In FIG. 3a-3 c, the linkage among the individual values are shown for a controlled delivery of current. If the current, in accordance with the graph in FIG. 3a, is turned on upon an approach of the armature 13 out of the middle position toward the electromagnet 12, and the current is raised to a predetermined value and then held there during the holding phase at a constant level, the result is the course of the voltage over time shown in the graph shown in FIG. 3b.
In FIG. 3c, the associated travel of the armature 3 is shown as a function of time. In “proper” function of the electromagnetic actuator, a course of the armature motion represented by the curve 13.1 in FIG. 3c results. At time TA, the armature meets the pole face P12 of the electromagnet 12 and is held on the pole face.
The armature motion represented by curve 13.1 in FIG. 3c is equivalent to that in FIG. 3b of the course over time of the voltage corresponding to the curved portion 13.1.
However, if the armature 3 moves as represented by the motion curve 13.2 in FIG. 3c, where the armature just barely fails to contact the pole face P12, then the result is a significant change in the course over time of the voltage, as can be seen from the curve 13.2 in FIG. 3b. The reason for this major change is that as a consequence of the low approach speed of the armature 13, the change in the magnetic induction of the complete magnet-armature system is correspondingly less, which leads to the marked change in the voltage rise.
If the armature 13 has come to rest because of a malfunction, and for instance if it is still in contact with the pole face P11 in the event of a break of the restoring spring 16, then no armature motion whatever results, as can be seen from curve 13.3 in FIG. 3c. Because of the absence of a change in the magnetic induction when current is supplied to the electromagnet 12, there is accordingly no change in voltage, and thus the course 13.3 shown in FIG. 3b and deviating markedly from the normal course, results for the voltage dependent on the current supplied.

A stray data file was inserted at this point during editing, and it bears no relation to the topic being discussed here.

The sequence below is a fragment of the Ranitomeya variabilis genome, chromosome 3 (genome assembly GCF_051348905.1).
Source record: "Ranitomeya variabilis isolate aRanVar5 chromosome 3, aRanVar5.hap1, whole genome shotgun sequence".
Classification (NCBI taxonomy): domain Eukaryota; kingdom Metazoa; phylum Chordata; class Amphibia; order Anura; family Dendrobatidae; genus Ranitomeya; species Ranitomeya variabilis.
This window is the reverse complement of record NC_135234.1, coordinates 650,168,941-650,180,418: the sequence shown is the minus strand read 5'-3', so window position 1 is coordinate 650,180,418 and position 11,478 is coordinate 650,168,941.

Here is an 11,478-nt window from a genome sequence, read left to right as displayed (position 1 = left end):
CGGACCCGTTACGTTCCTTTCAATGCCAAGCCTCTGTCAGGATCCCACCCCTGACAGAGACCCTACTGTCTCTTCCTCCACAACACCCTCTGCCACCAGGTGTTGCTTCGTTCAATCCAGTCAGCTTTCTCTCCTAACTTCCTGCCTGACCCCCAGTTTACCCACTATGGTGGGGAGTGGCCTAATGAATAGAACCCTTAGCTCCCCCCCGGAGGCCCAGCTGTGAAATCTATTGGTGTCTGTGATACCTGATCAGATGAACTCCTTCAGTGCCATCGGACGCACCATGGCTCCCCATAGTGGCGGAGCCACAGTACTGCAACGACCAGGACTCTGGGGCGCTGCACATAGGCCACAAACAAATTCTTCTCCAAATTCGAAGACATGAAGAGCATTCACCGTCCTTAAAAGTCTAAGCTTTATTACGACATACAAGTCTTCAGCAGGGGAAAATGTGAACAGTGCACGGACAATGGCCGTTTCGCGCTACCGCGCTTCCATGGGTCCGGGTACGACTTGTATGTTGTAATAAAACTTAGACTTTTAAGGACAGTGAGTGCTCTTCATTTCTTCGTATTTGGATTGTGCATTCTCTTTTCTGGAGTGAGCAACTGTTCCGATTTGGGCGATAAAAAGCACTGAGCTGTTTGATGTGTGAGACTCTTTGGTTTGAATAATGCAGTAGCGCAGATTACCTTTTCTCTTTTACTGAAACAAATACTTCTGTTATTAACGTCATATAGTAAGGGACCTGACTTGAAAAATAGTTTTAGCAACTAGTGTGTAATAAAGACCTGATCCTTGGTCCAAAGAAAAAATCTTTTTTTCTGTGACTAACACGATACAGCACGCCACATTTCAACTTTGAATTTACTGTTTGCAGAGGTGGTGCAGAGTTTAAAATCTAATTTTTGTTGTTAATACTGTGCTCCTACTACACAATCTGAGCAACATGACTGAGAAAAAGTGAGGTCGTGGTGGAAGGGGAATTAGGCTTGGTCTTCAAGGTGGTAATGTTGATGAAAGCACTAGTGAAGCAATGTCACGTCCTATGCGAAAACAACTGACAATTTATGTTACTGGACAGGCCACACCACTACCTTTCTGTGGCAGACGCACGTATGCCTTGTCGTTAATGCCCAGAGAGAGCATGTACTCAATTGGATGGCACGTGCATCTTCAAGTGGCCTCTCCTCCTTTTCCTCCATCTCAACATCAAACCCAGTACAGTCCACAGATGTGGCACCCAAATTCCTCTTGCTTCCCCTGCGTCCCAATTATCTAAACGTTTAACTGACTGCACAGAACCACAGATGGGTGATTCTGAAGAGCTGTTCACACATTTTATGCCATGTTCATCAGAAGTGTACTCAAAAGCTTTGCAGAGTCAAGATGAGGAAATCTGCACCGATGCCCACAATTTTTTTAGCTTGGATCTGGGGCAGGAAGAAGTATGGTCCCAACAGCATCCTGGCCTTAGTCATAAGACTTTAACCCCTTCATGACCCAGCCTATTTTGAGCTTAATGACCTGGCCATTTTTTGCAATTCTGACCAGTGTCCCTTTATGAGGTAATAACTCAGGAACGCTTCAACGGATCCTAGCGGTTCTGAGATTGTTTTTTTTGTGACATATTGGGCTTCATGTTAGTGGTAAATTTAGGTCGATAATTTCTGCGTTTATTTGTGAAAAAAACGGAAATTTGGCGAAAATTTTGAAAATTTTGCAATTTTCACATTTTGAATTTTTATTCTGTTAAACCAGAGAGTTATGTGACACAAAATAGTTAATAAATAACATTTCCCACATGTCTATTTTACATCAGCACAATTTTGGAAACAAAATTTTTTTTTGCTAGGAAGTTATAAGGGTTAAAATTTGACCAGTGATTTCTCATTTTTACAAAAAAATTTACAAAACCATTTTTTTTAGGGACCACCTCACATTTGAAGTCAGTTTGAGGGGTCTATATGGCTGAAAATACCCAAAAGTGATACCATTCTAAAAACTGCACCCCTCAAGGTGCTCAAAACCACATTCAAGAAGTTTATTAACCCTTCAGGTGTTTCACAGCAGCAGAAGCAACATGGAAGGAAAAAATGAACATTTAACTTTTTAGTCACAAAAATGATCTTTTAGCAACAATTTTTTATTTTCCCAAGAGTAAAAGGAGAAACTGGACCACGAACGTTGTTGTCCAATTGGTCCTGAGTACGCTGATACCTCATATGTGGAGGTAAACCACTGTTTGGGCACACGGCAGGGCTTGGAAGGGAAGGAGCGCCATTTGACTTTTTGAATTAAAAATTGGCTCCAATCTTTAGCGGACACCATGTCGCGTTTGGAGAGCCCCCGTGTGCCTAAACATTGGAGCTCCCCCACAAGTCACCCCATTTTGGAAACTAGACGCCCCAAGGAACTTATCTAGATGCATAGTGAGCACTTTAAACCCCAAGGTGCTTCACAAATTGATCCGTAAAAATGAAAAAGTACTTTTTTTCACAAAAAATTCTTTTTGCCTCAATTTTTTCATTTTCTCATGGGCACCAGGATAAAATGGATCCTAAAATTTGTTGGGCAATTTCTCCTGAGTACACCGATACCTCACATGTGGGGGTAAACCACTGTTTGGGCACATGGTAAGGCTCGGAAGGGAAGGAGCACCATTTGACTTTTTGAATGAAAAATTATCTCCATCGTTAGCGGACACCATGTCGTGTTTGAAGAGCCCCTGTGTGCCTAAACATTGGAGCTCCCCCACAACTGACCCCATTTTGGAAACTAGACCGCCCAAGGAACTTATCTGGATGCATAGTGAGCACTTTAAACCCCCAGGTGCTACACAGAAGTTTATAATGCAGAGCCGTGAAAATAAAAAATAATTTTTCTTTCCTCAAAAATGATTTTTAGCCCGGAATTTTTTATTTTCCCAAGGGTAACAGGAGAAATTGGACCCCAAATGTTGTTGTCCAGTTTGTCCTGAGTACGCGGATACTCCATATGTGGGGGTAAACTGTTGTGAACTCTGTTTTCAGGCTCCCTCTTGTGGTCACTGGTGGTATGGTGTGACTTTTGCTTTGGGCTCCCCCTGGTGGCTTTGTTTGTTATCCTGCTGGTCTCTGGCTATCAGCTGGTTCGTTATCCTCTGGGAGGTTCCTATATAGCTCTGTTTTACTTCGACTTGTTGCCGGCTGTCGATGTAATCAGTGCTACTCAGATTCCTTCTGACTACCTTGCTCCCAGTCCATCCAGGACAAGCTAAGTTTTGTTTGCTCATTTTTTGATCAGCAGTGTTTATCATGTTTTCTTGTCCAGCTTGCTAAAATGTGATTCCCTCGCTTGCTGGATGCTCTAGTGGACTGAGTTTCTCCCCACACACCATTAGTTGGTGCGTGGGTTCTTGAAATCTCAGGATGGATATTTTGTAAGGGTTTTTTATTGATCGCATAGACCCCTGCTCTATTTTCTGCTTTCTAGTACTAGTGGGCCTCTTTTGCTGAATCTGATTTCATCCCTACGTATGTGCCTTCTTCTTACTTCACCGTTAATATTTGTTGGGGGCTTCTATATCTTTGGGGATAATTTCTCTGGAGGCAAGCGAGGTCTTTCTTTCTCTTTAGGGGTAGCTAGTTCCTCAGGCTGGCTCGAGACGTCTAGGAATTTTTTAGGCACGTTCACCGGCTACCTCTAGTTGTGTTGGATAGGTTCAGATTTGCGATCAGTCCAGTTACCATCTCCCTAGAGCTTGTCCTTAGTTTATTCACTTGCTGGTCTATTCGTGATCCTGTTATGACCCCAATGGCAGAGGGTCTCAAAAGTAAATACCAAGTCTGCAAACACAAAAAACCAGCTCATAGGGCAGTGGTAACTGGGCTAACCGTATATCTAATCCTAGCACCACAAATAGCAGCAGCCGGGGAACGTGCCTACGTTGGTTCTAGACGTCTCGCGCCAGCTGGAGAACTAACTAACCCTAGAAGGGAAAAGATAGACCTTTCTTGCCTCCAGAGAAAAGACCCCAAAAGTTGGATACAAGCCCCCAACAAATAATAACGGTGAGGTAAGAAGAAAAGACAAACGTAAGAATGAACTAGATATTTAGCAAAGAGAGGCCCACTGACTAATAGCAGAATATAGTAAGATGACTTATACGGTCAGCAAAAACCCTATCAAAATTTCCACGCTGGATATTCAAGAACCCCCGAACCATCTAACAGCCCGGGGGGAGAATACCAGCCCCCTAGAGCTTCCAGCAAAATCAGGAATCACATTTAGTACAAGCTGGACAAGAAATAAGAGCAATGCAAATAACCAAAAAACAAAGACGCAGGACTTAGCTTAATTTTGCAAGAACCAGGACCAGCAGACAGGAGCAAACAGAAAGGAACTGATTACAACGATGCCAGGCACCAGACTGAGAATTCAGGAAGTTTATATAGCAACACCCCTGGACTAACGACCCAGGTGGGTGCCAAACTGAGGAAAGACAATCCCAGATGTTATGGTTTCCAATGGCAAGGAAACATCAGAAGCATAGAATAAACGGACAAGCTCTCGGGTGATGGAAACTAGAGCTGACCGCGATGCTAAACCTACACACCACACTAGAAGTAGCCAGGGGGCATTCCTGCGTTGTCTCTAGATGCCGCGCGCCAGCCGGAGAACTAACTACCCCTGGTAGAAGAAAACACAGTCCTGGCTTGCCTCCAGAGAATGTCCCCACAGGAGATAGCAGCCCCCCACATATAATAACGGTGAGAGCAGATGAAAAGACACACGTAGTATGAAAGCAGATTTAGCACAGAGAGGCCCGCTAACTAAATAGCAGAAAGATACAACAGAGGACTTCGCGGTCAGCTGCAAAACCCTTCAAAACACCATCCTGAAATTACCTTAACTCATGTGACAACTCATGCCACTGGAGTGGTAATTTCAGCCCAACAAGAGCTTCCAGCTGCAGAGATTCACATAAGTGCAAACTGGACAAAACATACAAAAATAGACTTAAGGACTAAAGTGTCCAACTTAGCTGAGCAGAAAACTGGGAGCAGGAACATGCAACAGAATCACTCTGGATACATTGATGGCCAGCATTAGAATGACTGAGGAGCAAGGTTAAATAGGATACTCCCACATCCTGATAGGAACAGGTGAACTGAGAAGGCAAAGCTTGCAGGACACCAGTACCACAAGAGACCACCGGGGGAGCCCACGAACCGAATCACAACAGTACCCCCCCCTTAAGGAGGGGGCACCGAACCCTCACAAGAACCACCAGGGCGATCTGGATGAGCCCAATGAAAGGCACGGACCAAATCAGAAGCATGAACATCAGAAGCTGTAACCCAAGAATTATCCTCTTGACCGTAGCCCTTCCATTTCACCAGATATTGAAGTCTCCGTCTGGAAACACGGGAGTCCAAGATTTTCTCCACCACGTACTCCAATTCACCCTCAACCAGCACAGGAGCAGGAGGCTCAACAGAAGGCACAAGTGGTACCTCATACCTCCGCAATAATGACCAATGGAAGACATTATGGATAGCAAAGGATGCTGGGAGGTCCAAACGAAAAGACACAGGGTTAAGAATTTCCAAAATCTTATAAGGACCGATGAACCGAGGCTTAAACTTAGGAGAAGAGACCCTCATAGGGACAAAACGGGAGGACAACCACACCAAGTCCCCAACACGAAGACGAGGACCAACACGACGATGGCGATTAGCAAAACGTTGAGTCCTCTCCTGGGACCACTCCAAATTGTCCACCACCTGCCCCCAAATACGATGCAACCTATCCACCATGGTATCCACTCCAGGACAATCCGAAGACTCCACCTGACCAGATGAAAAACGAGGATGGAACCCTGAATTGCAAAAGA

If the voltage curve 13.1 in the electric controller 8 is now “stored in memory” as a theoretical value, then in the event of a deviation in accordance with curve 13.2 or curve 13.3 in FIG. 13b, a corresponding actuating signal can be tripped. Thus for instance if curve 13.2 deviates from curve 13.1, the latter still being within a certain tolerance limit, the attempt can be made by increasing the current upon the next working stroke to make the armature 13 again come into proper contact. However, if the deviation in curve 13.2 is outside the predetermined tolerance value, then the course of curve 13.3 is the result, and as the actuating signal a shutoff in the function of the associated cylinder is effected.
If for instance the gas inlet valve 1 on cylinder IV of FIG. 1 fails, then via the actuating signal the fuel injection through the injection nozzle 5 is immediately inactivated; the ignition, not shown in further detail here, is turned off; and the electromagnetic actuator 3.2 of the gas outlet valve 2 is also turned off, so that at least the gas outlet valve remains in the open position and on further engine operation via the remaining, functional cylinders, the failed cylinder can continue to be turned without compression.